Great Teachers

Ever since I was a child I have been fascinated with rocks, minerals and caves. When I was older I took courses in geology at the University of Illinois at Chicago (UIC) and had the good fortune of studying under one of the best teachers I have ever had. Professor Rodolfo was trained as a sedimentologist and in the early 1980’s morphed into a hazard-mitigation scientist, starting with volcanoes. He is now Professor Emeritus, at the University of Illinois at Chicago (UIC) and an Adjunct Professor at the National Institute of Geological Sciences, University of the Philippines. Besides teaching geology at UIC, Professor Rodolfo did many years of work for the USGS.

Ever since I was a child I have been fascinated with rocks, minerals and caves. When I was older I took courses in geology at the University of Illinois at Chicago (UIC) and had the good fortune of studying under one of the best teachers I have ever had. Professor Rodolfo was trained as a sedimentologist and in the early 1980’s morphed into a hazard-mitigation scientist, starting with volcanoes. He is now Professor Emeritus, at the University of Illinois at Chicago (UIC) and an Adjunct Professor at the National Institute of Geological Sciences, University of the Philippines. Besides teaching geology at UIC, Professor Rodolfo did many years of work for the USGS.

Great teachers are extremely rare. But if you’ve been lucky, you might have had one or two teachers in your life that inspired you and possibly even influenced the course of your life. Professor Kelvin S. Rodolfo was one such teacher (pictured below).

Kelvin S. Rodolfo, Professor Emeritus – University of Illinois at Chicago (UIC)


Maybe my professor rubbed off on me more than I realized.


In a word, Professor Rodolfo was the toughest professor in, what was back then referred to as, the Geology Department. To give you an idea of his character, the first day of class he announced to us all, in no uncertain terms, that if we did not ask an intelligent question, either in class or in writing, then we would not pass his course. And, believe me when I say that he meant it. I was fortunate enough to ask an “intelligent” question the first few days. But, that was the easy part of the class.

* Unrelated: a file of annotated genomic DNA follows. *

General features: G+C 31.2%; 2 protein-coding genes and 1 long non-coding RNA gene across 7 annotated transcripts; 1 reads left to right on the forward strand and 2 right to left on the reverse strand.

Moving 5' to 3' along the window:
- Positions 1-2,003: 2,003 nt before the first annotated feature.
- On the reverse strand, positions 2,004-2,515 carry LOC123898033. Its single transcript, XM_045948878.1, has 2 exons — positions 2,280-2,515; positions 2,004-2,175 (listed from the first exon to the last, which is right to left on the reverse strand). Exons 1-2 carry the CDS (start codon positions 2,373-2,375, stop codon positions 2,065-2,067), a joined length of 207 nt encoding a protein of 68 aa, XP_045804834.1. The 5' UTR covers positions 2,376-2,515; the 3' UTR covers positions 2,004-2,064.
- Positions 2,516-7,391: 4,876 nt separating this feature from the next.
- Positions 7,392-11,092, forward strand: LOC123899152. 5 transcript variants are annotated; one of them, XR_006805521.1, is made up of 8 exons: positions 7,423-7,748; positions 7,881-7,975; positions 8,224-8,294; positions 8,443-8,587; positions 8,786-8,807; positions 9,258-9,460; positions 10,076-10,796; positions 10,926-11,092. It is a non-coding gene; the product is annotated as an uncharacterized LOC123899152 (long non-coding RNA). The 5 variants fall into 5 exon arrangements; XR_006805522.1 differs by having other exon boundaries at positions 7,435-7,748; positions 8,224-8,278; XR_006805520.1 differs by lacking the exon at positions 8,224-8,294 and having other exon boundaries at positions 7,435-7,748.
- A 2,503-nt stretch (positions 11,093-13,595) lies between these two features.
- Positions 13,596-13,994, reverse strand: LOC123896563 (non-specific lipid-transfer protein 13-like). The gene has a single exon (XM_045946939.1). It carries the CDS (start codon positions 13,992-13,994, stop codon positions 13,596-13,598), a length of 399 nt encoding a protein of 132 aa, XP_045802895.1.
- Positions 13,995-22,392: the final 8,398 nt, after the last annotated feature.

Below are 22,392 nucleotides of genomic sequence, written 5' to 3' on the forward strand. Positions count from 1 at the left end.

The first time he sent us into the field, we were given a list of questions about things that we had not yet covered in our readings or in class. We at the time believed that our grades depended upon how we filled out this questionnaire. When we were brought to an ancient glacial valley and confronted with huge boulders in an incongruous landscape and asked to explain exactly how they got there, of course my classmates and I were absolutely clueless. And, of course we all panicked and thought we were going to fail the class. Professor Rodolfo, being the wise teacher that he was, knew this and counted on it. Just like he knew that when we were finally told the answers to his questions in class, we would never, ever forget them. And, we didn’t! Needless to say the questionnaire didn’t count towards our grade. But, he wanted us to pay attention to what we were looking at in the field and more importantly think about it. And he knew that this was the only way that he could make an indelible impression on our young restless minds.

Another technique he employed was by making us get our hands dirty, and not just our hands, but our legs, our arms, our faces and torsos. Let me put it to you this way; when you’re slipping and sliding on the muddy banks of a V-shaped valley cut out by a river, you never forget that rivers always cut down into the landscape in a V-shape! Professor Rodolfo didn’t just want us to do geology, he wanted us to “live” geology. He wanted us to “feel” a river, or a U-shaped glacial valley and the glacial erratics that were in it.

And then there were the labs. We did everything from ascertaining the epicenters of earthquakes using the traveling time difference between S and P waves from three separate seismic stations surrounding the earthquake to analyzing the phaneritic or aphanitic or porphyritic crystalline structure of mafic, intermediate and felsic intrusive (plutonic) and extrusive (volcanic) igneous rocks, while learning about Bowen’s Reaction Series at the same time. And in learning about Bowen’s Reaction Series we learned how it was possible that so many different kinds of minerals in so many different kinds of rocks could all arise essentially from the same magma.

Kelvin S. Rodolfo was one of the toughest professors that I ever had. And, his course was one of the toughest courses that I have ever taken, and I loved every minute of it! My memories of Professor Rodolfo are very fond ones. And, I’m not just saying that because he gave me an A for the course.

Copyright © 2010 Eric F. Diaz



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